Pretoria residential landlords are accepting low to no rent increases in order to keep good tenants, according to Seeff Property Group.
Seeff says affordable rentals of between R7,500 and R15,000, and up to R25,000 per month are in high demand.
“The area remains a top choice for tenants for a variety of reasons, including the high prevalence of security complexes and estates, schools and amenities,” says PG van der Linde, rentals manager for Seeff Pretoria East.
According to PayProp Rental Index Q2 2021, Gauteng, the most expensive province after the Western Cape to be a tenant, experienced a drop in rent for the second consecutive quarter.
Tenants paid on average 0.6% less per month, or R8,292 in Q2 2021 from R8,344 in Q2 2020 (a drop of R48).
Van der Linde explains that tenants favour properties that offer value for money. He advises landlords to get accurate rental valuations to current market conditions, to avoid the risk of vacancy and potential financial losses.
Additionally, he says that competitive pricing remains important in order to counter the low interest rates and oversupply of rental properties. “In Pretoria, rental escalation rates have been zero to negative to mitigate vacant properties by retaining good paying tenants.”
According to TPN Rental Monitor Q2 2021, the sweet-spot segment with monthly rentals of between R7,000 and R12,000, performed well with 86.32% of tenants in good standing and nearly three out of four tenants paying on time.
However, escalation remains at −1.03% for the second quarter of 2021 in this price bracket.
Pretoria rental yields
“Landlords have had to adjust to the price sensitivity in the market,” says Tiaan Pretorius, manager for Seeff Centurion. “In some cases, most existing rentals did not increase, and where there is one [a rental increase], this is generally kept below the Consumer Price Index (CPI).”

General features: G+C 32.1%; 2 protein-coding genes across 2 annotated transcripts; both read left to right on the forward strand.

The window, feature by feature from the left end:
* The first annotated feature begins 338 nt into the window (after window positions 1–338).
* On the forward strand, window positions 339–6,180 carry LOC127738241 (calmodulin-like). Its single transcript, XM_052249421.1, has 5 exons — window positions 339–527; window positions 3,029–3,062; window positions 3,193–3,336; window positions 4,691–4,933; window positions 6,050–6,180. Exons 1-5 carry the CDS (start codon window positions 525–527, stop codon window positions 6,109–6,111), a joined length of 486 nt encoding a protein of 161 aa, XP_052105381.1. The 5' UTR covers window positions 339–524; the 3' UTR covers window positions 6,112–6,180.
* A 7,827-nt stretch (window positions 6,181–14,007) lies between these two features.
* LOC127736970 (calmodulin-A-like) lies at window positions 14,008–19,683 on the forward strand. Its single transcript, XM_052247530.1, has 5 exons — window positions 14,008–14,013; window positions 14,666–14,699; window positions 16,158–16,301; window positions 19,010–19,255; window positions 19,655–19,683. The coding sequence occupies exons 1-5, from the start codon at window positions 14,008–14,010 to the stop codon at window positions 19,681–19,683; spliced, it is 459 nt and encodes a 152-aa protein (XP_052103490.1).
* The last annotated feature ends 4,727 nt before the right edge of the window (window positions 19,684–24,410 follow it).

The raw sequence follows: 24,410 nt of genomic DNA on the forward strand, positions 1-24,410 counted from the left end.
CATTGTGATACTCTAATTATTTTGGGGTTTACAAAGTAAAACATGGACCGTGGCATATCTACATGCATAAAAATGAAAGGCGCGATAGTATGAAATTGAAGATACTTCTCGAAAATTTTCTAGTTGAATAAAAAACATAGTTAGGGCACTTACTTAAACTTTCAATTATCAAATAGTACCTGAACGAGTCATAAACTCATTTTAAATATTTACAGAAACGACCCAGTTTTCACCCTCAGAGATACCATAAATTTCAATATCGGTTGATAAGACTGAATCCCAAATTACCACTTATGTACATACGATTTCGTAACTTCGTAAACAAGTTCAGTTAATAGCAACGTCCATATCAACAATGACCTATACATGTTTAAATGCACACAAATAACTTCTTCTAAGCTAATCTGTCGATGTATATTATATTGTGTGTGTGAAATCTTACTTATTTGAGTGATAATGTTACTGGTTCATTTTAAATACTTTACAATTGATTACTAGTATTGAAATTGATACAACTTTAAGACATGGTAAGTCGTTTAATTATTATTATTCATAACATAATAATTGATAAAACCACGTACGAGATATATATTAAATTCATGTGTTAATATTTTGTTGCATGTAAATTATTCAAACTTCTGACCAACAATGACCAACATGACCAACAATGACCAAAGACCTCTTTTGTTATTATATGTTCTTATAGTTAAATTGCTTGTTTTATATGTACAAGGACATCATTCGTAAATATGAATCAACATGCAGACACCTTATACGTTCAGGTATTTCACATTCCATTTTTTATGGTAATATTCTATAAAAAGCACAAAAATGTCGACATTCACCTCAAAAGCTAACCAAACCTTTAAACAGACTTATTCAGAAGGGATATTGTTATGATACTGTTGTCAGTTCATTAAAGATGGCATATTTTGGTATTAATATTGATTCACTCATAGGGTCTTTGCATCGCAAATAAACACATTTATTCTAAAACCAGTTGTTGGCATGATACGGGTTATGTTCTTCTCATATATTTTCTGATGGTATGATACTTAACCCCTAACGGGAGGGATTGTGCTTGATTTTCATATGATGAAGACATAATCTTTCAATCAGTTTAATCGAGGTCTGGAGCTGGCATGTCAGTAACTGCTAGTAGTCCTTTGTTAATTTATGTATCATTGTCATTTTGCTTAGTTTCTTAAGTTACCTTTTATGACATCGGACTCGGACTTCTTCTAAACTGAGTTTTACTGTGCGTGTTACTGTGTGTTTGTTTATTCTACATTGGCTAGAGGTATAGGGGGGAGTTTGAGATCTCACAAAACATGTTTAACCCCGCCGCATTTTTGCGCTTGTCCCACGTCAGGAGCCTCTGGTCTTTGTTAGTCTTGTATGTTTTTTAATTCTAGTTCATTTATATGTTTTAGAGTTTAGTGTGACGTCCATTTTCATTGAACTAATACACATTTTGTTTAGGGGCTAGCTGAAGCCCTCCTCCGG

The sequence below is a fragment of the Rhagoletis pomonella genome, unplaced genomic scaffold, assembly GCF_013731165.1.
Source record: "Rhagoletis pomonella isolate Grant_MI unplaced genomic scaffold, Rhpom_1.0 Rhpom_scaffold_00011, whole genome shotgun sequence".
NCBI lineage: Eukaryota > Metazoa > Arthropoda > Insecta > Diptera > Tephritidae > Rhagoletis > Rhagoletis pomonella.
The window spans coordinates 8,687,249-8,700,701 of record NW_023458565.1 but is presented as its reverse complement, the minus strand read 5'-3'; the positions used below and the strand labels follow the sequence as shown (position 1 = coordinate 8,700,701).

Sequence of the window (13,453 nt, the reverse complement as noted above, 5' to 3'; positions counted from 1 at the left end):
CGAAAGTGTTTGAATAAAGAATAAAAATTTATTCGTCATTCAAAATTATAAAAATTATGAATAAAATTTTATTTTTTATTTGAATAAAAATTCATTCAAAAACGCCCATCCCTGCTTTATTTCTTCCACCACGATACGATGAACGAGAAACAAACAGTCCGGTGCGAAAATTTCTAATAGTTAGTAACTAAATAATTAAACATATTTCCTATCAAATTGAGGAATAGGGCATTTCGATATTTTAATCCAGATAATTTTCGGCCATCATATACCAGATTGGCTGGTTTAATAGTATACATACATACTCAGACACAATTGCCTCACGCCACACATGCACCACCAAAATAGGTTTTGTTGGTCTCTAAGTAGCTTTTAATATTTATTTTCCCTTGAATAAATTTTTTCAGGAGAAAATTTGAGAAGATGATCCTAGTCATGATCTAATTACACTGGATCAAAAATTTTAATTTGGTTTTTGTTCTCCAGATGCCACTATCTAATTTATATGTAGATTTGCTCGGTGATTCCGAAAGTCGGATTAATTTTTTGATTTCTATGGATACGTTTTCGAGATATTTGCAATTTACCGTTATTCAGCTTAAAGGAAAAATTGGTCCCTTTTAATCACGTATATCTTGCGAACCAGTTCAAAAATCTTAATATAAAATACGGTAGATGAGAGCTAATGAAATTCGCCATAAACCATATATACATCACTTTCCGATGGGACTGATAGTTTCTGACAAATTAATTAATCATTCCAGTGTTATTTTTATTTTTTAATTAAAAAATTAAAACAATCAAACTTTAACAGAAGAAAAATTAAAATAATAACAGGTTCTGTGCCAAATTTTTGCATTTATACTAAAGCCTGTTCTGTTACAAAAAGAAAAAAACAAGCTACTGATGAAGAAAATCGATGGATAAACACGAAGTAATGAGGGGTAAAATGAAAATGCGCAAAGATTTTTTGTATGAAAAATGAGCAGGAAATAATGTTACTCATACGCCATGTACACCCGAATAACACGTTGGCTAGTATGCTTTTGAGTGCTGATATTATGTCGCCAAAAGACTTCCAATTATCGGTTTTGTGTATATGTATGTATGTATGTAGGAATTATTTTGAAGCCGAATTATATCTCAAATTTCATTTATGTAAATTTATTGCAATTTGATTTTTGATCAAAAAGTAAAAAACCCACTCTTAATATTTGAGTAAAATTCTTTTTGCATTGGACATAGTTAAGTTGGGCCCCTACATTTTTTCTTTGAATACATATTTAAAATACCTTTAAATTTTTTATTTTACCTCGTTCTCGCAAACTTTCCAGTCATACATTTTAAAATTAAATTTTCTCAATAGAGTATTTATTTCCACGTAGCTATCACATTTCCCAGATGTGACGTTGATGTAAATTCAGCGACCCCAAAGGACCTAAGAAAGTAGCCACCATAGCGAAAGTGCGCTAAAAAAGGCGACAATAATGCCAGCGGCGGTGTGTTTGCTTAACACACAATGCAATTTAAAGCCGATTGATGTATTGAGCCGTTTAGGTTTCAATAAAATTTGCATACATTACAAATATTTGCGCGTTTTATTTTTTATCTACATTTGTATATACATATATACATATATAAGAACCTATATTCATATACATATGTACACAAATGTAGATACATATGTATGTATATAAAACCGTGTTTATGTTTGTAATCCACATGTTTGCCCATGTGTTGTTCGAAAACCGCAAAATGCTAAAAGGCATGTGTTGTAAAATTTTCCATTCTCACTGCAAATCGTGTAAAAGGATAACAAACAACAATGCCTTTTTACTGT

“Rental yields in Pretoria have stayed the same, offering fair value for existing landlords. For new buy-to-rent investors there are still opportunities in the market, which offer potential for future returns on their investment.”
Data from PayProp shows that rental growth reached 0.4% in the second quarter. Nationally, over a 12-month period, the average rent increased by R32 to R7,778 in Q2 2021 from R7,746 in Q2 2020.
“Rental growth remains under pressure due to lower interest rates enabling renters to purchase properties. This has resulted in the decreasing pool of available tenants and putting downward pressure on rent growth,” says Johette Smuts, Head of Data Analytics at PayProp.
Furthermore, she says that continued building and development in many cities has contributed to an ongoing oversupply of rental properties, thus adding downward pressure on rental growth.
Pretorius says that in Centurion, sectional title units in well-managed complexes and freestanding homes in secure estates are sought after. Two- and three-bedroom units priced between R7,500 and R10,000 per month are in demand.
Security estates are currently attracting tenants predominantly in the R15 000 to R20 000 range and luxury homes in the R20 000 to R25 000 range.
“New developments, especially in the lower price range of the rental market, are going to dictate what will be the new market-related rentals that landlords can charge,” Pretorius adds.
Edited by Gudrun Kaiser